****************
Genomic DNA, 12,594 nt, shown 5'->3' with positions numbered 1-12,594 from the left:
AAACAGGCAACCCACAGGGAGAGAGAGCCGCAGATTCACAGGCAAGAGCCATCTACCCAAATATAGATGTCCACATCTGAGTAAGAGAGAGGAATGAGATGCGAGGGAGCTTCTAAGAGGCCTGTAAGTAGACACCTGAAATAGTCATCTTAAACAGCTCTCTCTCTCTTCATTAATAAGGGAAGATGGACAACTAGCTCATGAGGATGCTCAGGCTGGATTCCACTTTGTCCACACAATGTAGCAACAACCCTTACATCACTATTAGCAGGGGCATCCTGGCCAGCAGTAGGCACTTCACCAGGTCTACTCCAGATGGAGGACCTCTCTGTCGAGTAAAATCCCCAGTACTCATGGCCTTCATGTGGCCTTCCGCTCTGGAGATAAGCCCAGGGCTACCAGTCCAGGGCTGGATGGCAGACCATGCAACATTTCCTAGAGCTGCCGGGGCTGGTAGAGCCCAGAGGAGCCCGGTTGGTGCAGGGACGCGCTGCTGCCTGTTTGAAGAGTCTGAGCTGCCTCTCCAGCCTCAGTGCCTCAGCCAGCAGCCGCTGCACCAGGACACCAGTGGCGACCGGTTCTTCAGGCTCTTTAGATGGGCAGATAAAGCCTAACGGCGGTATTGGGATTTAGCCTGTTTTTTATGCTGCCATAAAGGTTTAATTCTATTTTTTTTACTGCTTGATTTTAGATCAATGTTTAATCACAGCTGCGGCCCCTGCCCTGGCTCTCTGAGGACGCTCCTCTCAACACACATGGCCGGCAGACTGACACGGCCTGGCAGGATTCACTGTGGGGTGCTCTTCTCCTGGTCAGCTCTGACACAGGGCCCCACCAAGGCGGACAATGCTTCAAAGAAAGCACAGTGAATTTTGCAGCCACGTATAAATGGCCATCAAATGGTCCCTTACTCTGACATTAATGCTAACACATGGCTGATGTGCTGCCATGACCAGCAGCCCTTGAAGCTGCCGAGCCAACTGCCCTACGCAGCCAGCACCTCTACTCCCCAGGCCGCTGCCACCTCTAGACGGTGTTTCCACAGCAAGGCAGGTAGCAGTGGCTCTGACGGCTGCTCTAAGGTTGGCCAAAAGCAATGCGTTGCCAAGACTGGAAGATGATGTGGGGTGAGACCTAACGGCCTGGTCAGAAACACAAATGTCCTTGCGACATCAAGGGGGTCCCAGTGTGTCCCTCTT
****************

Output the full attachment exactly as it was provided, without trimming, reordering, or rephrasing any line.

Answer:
Genomic DNA, 12,594 nt, shown 5'->3' with positions numbered 1-12,594 from the left:
AAACAGGCAACCCACAGGGAGAGAGAGCCGCAGATTCACAGGCAAGAGCCATCTACCCAAATATAGATGTCCACATCTGAGTAAGAGAGAGGAATGAGATGCGAGGGAGCTTCTAAGAGGCCTGTAAGTAGACACCTGAAATAGTCATCTTAAACAGCTCTCTCTCTCTTCATTAATAAGGGAAGATGGACAACTAGCTCATGAGGATGCTCAGGCTGGATTCCACTTTGTCCACACAATGTAGCAACAACCCTTACATCACTATTAGCAGGGGCATCCTGGCCAGCAGTAGGCACTTCACCAGGTCTACTCCAGATGGAGGACCTCTCTGTCGAGTAAAATCCCCAGTACTCATGGCCTTCATGTGGCCTTCCGCTCTGGAGATAAGCCCAGGGCTACCAGTCCAGGGCTGGATGGCAGACCATGCAACATTTCCTAGAGCTGCCGGGGCTGGTAGAGCCCAGAGGAGCCCGGTTGGTGCAGGGACGCGCTGCTGCCTGTTTGAAGAGTCTGAGCTGCCTCTCCAGCCTCAGTGCCTCAGCCAGCAGCCGCTGCACCAGGACACCAGTGGCGACCGGTTCTTCAGGCTCTTTAGATGGGCAGATAAAGCCTAACGGCGGTATTGGGATTTAGCCTGTTTTTTATGCTGCCATAAAGGTTTAATTCTATTTTTTTTACTGCTTGATTTTAGATCAATGTTTAATCACAGCTGCGGCCCCTGCCCTGGCTCTCTGAGGACGCTCCTCTCAACACACATGGCCGGCAGACTGACACGGCCTGGCAGGATTCACTGTGGGGTGCTCTTCTCCTGGTCAGCTCTGACACAGGGCCCCACCAAGGCGGACAATGCTTCAAAGAAAGCACAGTGAATTTTGCAGCCACGTATAAATGGCCATCAAATGGTCCCTTACTCTGACATTAATGCTAACACATGGCTGATGTGCTGCCATGACCAGCAGCCCTTGAAGCTGCCGAGCCAACTGCCCTACGCAGCCAGCACCTCTACTCCCCAGGCCGCTGCCACCTCTAGACGGTGTTTCCACAGCAAGGCAGGTAGCAGTGGCTCTGACGGCTGCTCTAAGGTTGGCCAAAAGCAATGCGTTGCCAAGACTGGAAGATGATGTGGGGTGAGACCTAACGGCCTGGTCAGAAACACAAATGTCCTTGCGACATCAAGGGGGTCCCAGTGTGTCCCTCTT